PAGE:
Let me toss in another under-the-radar candidate: Tuf Borland. The fans might have not enjoyed his play at times last season, but there's a reason why he'll have a chance to become the second three-time team captain in Ohio State history by the time his career ends. He commands respect.
Can players jump in the transfer portal anytime (year-round) or is there a date that the transfer portal closes for the year? What is your over-under for the amount of Ohio State players jumping into the transfer portal for the rest of the year? — Keze
Yes, players can hop in the portal at any point in the year. Don't think there will be a ton before the calendar year ends, so I'll set the over-under at two.
How deep does the rotation go next year in basketball, will we get 9 or 10 guys meaningful minutes every game? — RollRedRoll
Welcome to possibly my biggest question of the basketball offseason: How will Chris Holtmann figure out how to rotate this group?
Those who will definitely be in the rotation: DJ Carton, CJ Walker, Luther Muhammad, Duane Washington Jr., Andre Wesson, Kyle Young, E.J. Liddell and Kaleb Wesson. Those are eight players who each could hypothetically average at least 18 minutes per game.
Musa Jallow and Justin Ahrens were role players last year, and they'll likely need to work to earn consistent playing time in 2019-20. The roles of freshmen Alonzo Gaffney and Ibrahima Diallo have yet to be determined.
It's feasible that Holtmann goes nine or 10 deep each game, with some combination of Jallow, Washington, Ahrens, Gaffney and Diallo playing based on matchups. Keeping everyone happy won't be an easy task for the coaching staff.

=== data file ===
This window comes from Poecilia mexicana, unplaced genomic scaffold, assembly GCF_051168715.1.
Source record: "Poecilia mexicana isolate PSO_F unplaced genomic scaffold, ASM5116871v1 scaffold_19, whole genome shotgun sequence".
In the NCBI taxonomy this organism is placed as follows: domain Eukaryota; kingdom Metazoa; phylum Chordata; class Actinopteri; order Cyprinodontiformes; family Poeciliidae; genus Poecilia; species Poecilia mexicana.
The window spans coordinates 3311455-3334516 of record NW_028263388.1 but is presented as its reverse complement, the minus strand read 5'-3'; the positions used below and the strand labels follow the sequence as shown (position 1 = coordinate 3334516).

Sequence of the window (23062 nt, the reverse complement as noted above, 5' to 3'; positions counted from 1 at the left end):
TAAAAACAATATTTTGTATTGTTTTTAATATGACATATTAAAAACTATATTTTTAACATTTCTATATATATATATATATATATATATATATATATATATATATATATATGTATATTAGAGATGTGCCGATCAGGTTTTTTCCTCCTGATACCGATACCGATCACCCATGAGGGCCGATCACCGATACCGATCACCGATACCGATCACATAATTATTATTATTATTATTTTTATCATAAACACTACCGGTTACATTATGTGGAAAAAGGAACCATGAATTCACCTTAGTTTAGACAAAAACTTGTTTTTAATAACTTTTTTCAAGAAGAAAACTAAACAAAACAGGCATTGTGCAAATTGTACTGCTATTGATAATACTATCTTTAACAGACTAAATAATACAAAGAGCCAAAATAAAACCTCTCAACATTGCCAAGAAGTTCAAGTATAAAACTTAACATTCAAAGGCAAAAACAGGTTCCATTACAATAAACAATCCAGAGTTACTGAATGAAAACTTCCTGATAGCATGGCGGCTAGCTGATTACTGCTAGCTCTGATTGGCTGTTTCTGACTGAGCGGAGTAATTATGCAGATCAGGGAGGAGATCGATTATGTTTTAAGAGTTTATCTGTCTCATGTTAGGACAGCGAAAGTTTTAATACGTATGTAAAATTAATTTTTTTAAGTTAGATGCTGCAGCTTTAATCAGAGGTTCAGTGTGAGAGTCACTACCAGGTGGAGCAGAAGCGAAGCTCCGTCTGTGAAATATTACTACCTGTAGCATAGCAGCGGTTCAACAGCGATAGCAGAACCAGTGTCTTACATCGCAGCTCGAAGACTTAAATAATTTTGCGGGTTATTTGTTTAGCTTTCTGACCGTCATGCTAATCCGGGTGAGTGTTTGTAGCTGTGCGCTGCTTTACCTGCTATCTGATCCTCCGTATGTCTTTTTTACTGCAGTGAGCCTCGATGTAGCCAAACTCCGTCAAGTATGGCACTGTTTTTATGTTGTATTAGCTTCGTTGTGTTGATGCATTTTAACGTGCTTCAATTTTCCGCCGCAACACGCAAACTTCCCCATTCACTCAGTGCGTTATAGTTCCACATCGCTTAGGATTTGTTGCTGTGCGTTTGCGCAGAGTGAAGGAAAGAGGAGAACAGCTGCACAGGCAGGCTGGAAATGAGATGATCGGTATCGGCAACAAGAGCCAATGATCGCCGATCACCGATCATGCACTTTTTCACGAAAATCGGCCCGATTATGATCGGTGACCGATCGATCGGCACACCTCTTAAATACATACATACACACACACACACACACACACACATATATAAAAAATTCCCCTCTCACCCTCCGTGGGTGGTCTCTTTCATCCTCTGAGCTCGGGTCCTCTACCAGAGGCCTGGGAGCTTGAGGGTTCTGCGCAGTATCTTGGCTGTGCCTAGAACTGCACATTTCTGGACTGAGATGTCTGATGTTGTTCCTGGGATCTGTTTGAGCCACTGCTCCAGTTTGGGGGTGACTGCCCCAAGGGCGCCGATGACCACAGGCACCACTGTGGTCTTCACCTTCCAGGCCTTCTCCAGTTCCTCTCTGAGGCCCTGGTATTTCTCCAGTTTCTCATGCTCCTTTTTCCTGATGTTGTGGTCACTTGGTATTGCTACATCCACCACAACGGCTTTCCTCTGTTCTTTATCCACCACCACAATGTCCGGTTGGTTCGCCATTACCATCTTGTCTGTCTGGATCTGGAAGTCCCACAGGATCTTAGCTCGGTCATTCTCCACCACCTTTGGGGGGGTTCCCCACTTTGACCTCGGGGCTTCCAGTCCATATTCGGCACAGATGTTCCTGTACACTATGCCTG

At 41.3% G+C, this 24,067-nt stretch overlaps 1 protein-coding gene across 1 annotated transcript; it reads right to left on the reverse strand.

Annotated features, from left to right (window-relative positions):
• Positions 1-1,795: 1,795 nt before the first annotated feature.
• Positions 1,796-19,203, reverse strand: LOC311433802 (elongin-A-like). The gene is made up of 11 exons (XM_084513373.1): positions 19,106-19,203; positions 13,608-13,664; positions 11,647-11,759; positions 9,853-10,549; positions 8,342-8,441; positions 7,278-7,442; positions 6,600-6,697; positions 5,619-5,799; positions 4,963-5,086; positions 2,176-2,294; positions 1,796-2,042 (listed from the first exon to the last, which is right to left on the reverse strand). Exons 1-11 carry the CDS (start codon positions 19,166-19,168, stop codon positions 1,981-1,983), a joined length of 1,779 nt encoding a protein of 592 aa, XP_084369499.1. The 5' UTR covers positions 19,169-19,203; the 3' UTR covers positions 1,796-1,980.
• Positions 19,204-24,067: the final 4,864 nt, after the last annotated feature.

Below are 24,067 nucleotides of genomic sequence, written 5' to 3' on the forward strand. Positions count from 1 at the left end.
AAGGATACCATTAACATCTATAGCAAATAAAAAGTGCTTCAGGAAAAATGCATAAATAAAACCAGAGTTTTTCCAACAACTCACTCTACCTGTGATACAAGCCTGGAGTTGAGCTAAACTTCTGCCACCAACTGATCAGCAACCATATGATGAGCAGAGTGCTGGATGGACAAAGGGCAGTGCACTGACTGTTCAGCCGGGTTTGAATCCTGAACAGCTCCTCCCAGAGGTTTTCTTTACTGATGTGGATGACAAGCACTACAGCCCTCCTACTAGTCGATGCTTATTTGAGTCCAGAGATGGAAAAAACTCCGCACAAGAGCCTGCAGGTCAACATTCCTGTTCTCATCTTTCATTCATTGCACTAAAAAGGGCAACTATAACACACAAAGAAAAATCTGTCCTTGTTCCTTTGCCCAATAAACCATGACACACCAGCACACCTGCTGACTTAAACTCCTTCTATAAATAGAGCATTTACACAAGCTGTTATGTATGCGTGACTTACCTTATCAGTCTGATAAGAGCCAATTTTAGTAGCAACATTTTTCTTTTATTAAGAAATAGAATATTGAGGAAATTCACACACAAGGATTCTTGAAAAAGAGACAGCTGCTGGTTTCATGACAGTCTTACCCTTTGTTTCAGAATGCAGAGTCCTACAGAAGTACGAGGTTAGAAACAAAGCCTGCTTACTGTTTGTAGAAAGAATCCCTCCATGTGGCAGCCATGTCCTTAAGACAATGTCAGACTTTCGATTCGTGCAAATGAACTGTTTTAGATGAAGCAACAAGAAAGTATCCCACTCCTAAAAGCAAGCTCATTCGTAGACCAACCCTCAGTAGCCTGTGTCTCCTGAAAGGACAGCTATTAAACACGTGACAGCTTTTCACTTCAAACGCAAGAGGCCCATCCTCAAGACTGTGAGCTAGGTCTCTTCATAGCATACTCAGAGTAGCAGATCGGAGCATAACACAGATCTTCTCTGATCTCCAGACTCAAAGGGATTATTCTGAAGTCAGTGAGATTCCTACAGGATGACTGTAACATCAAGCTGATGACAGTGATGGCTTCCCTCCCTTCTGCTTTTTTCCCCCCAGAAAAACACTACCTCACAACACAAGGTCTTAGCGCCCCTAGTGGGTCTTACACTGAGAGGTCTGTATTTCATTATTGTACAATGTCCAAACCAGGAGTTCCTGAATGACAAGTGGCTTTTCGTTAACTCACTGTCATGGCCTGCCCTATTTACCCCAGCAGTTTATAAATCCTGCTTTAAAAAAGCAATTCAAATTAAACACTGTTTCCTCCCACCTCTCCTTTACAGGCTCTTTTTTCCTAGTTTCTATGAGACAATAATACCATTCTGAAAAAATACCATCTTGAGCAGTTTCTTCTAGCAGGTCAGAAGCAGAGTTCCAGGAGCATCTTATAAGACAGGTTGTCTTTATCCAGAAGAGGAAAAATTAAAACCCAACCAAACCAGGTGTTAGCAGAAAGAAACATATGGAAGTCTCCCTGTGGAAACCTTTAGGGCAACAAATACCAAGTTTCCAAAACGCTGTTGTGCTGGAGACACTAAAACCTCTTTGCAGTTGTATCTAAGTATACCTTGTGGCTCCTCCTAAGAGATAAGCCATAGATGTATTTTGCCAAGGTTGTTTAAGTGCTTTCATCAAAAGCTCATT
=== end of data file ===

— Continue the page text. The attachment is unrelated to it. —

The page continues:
How many football scholarships do you expect to be available in 2020? Take a swing at players declaring early. — Hetuck
Ohio State will have 18 seniors this fall: Damon Arnette, Jordan Fuller, Binjiman Victor, Austin Mack, Chris Chugunov, Jashon Cornell, Rashod Berry, K.J. Hill, Jonathon Cooper, Malik Harrison, Justin Hilliard, Liam McCullough, Davon Hamilton, Joshua Alabi, Robert Landers, Branden Bowen, C.J. Saunders and Jonah Jackson. Technically, Kevin Woidke is also currently on scholarship, but we won't count him until we know whether he'll remain on scholarship this fall.
Underclassmen surprise every year. Someone who no one is currently even considering as an early entrant seemingly always leaves, and vice versa. But let's make a many-months-early projection anyway.
Chase Young is the obvious answer. Might as well put him with the group above. He's gone after his junior season. I'll pick J.K. Dobbins and Jeffrey Okudah to leave early, too. The pair of Texans will only be third-year players in the fall, but they've both shown NFL-quality play already.
After them, it's tough to have any level of certainty. I'll make two more picks, though: Thayer Munford and Shaun Wade. There hasn't been much talk about Munford, but despite injuries, he played well as a first-year starting left tackle. Wade will have a sizable enough role in 2019 to consider leaving early.